Tun Abdul Razak Hussein visiting the Great Wall accompanied by Malaysian and Chinese officials. Tan Sri Michael Chen is fourth from left.
In 1974, then prime minister Tun Abdul Razak Hussein dramatically altered the political landscape in Southeast Asia by forging diplomatic ties with China. Former minister in the Prime Minister’s Department Tan Sri Michael Chen, who will be visiting China again with current Prime Minister Datuk Seri Najib Razak, tells ARMAN AHMAD about the trip Najib’s father made 35 years ago
|The Straits Times reporting Razak’s meeting with chairman Mao Zedong." width="199" border="1" height="188">|
|The Straits Times reporting Razak’s meeting with chairman Mao Zedong.|
|Tun Abdul Razak Hussein sparring with a student at Tainghun University, Beijing.|
(From the early years of the republic, sport had played a crucial role in promoting diplomacy with the slogan "Friendship First, Competition Second".)
I received instructions from Prime Minister Tun Abdul Razak Hussein to lead a Malaysian team to China for the Afro-Asian-Latin American Table Tennis Championship.
He told me to find out if diplomatic ties could be established with China.
It was a simple letter, and was signed by Razak in his capacity as the president of the Olympic Council of Malaysia, instead of prime minister.
Those were the days of the Cold War between the United States and its Western European allies on one side, and the USSR and Eastern Bloc countries on the other.
It was also the time when China, after being largely ignored by the West, was being actively courted by several countries to establish diplomatic relations.
During the championship, I managed to quietly pass the letter to Zhou through the Chinese liaison officer in charge of the Malaysia team.
Being the brilliant leader and diplomat that he was, Zhou immediately sniffed out the true intention of the letter.
Three days after the letter was delivered, the Chinese foreign minister at the time came over to have morning tea with me.
During a 45-minute conversation, I received indications from the minister that they were responding positively and would like to upgrade the cooperation between our two countries.
The table tennis team and I returned and I immediately informed Razak about China's intentions.
It took some time, but on May 28, 1974, a 44-man Malaysian delegation was onboard a MAS aircraft headed for Beijing.
We were received by a huge entourage. As Razak stepped onto Chinese soil, he was followed closely by Temenggong Jugah, Raja Tan Sri Mohar, Tan Sri Zaiton and myself.
China's vice-premier, Li Hsien-Nien, greeted Razak with an outstretched hand, and the Chinese military band played Negaraku, followed by the Chinese national anthem.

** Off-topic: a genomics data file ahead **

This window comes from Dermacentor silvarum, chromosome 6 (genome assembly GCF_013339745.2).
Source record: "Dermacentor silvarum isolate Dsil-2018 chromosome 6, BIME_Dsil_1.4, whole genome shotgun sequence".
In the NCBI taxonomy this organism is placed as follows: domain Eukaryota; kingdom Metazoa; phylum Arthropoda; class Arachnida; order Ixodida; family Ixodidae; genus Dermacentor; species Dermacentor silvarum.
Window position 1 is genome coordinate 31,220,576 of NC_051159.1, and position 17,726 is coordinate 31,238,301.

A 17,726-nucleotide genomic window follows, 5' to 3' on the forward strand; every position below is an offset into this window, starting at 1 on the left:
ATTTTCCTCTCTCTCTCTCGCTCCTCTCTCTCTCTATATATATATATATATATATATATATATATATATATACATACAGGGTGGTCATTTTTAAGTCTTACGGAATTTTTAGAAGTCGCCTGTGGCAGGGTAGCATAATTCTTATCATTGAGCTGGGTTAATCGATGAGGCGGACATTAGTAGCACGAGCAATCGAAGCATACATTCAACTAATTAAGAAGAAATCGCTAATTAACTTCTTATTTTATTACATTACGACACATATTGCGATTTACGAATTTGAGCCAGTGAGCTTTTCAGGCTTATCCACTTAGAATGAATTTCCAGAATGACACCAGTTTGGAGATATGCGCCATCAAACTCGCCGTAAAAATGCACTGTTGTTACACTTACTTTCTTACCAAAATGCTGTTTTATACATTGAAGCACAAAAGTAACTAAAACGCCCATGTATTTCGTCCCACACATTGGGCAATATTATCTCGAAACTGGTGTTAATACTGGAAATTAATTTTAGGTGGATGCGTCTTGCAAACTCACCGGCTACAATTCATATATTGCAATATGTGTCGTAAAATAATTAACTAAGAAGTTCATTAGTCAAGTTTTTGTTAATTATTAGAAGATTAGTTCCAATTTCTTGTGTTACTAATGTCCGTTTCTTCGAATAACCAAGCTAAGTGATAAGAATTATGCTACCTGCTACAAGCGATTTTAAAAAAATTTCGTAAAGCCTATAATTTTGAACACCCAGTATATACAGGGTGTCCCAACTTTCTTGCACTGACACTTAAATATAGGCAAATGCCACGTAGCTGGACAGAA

There was a giant banner proclaiming Selamat Datang Perdana Menteri Tun Abdul Razak.
Dancing girls, with bouquets of flowers in their hands, welcomed the Malaysians.
That night, we went to a state banquet hosted by Zhou.
It was a very sentimental meeting between Zhou and Razak. The 78-year old Zhou was at the time ill with cancer, and was hospitalised.
He told Razak that he had received "special permission" from his doctor to attend the banquet.
He added that he had waited a long time for this meeting.
I still remember how touching his words were.
I was lucky enough to sit next to Razak and could overhear bits of their conversation.
It was a very impressive and elevated discourse between two excellent diplomats.
I overheard Zhou say he could not differentiate the Malays from the Chinese in the entourage.
Hearing this, I jokingly said that there were two people in the delegation that easily stood out -- Temenggong Jugah and MIC deputy president Datuk Athi Nahapan.
The next few days were quite hectic. The following day, Razak met chairman Mao Zedong for a 90-minute discussion in Mao's study.
Later, Razak told us that he had jokingly told Mao about the small problem at home with the communists.
"You are an expert in guerilla warfare. Do you know how we can solve our little problem?" Razak had asked.
Mao replied: "Be patient."
He said Razak led the legitimate government in the country.
"The problem may naturally be solved by itself," said Mao.
We later spent hours trying to analyse what he meant.
Did he mean that the movement was not supported by the people? Did he mean the leaders would grow older and eventually fade away?
Whether Mao knew something we did not know, 15 years later, the communists finally discontinued their struggle in Malaysia, just like he had said.
The following day, a joint communique was ready to be signed between the two countries. It was signed at 7.30pm on May 31 in the Great Hall of the People.
An early exchange of envoys was also agreed upon.
Once this was settled, a trip to the Great Wall of China was arranged for our entourage.
(In a Bernama report written by Salleh Daud, it was reported that Razak broke the "records" of US President Nixon and Japanese Prime Minister Tanaka.
("Nixon had only reached Fort No 2 while Tanaka reached Fort No 3 at the beginning of the wall.
(Razak managed to climb 4.6m more than Tanaka, to which two European tourists climbing the wall exclaimed in French, Formidable!
(He was only surpassed on this expedition by Temenggong Jugah, who reached Fort No 4, which is 780m above sea level)
Our delegation returned to Malaysia on June 2.
Razak received a rousing welcome from a 50,000-strong crowd in front of the Selangor Club that night.
He began his speech by declaring that the next day would be a public holiday.
He said that he was "overwhelmed" by the reception he had received in China.
Razak's trip to China was a breakthrough for our country.
Malaysia was the first Asean country to make contact with China. At the time, there was no significant trade with China, and it began after Razak's visit.
His diplomatic relations with China stabilised the political situation in Southeast Asia.
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